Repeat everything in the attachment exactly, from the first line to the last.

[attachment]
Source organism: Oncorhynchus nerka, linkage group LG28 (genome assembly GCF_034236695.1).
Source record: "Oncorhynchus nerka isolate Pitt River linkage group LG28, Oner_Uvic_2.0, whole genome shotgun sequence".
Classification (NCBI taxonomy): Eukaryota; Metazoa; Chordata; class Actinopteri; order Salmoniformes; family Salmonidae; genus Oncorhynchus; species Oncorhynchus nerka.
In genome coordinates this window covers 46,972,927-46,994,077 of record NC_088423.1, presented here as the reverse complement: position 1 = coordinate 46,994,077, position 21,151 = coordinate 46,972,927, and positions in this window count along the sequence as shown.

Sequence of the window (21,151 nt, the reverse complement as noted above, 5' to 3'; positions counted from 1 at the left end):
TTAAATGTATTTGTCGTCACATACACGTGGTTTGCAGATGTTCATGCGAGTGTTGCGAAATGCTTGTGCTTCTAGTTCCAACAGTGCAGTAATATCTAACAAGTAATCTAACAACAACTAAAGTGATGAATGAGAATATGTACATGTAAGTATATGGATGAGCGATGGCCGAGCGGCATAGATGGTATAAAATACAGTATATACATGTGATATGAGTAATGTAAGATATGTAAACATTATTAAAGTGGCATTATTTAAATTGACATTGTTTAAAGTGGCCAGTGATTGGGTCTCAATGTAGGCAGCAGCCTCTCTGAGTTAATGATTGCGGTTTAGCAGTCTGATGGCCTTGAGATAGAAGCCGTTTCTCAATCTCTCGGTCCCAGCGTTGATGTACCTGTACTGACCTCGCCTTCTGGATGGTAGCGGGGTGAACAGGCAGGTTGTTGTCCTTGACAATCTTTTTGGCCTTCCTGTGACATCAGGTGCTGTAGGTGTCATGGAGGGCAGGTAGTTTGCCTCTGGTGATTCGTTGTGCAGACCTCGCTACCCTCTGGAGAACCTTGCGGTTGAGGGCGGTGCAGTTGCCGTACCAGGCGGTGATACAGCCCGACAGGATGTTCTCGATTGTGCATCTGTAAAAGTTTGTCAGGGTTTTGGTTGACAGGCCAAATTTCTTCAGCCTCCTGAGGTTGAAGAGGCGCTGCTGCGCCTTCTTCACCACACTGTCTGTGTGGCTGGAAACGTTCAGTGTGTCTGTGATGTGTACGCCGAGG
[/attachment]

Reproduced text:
Source organism: Oncorhynchus nerka, linkage group LG28 (genome assembly GCF_034236695.1).
Source record: "Oncorhynchus nerka isolate Pitt River linkage group LG28, Oner_Uvic_2.0, whole genome shotgun sequence".
Classification (NCBI taxonomy): Eukaryota; Metazoa; Chordata; class Actinopteri; order Salmoniformes; family Salmonidae; genus Oncorhynchus; species Oncorhynchus nerka.
In genome coordinates this window covers 46,972,927-46,994,077 of record NC_088423.1, presented here as the reverse complement: position 1 = coordinate 46,994,077, position 21,151 = coordinate 46,972,927, and positions in this window count along the sequence as shown.

Sequence of the window (21,151 nt, the reverse complement as noted above, 5' to 3'; positions counted from 1 at the left end):
TTAAATGTATTTGTCGTCACATACACGTGGTTTGCAGATGTTCATGCGAGTGTTGCGAAATGCTTGTGCTTCTAGTTCCAACAGTGCAGTAATATCTAACAAGTAATCTAACAACAACTAAAGTGATGAATGAGAATATGTACATGTAAGTATATGGATGAGCGATGGCCGAGCGGCATAGATGGTATAAAATACAGTATATACATGTGATATGAGTAATGTAAGATATGTAAACATTATTAAAGTGGCATTATTTAAATTGACATTGTTTAAAGTGGCCAGTGATTGGGTCTCAATGTAGGCAGCAGCCTCTCTGAGTTAATGATTGCGGTTTAGCAGTCTGATGGCCTTGAGATAGAAGCCGTTTCTCAATCTCTCGGTCCCAGCGTTGATGTACCTGTACTGACCTCGCCTTCTGGATGGTAGCGGGGTGAACAGGCAGGTTGTTGTCCTTGACAATCTTTTTGGCCTTCCTGTGACATCAGGTGCTGTAGGTGTCATGGAGGGCAGGTAGTTTGCCTCTGGTGATTCGTTGTGCAGACCTCGCTACCCTCTGGAGAACCTTGCGGTTGAGGGCGGTGCAGTTGCCGTACCAGGCGGTGATACAGCCCGACAGGATGTTCTCGATTGTGCATCTGTAAAAGTTTGTCAGGGTTTTGGTTGACAGGCCAAATTTCTTCAGCCTCCTGAGGTTGAAGAGGCGCTGCTGCGCCTTCTTCACCACACTGTCTGTGTGGCTGGAAACGTTCAGTGTGTCTGTGATGTGTACGCCGAGG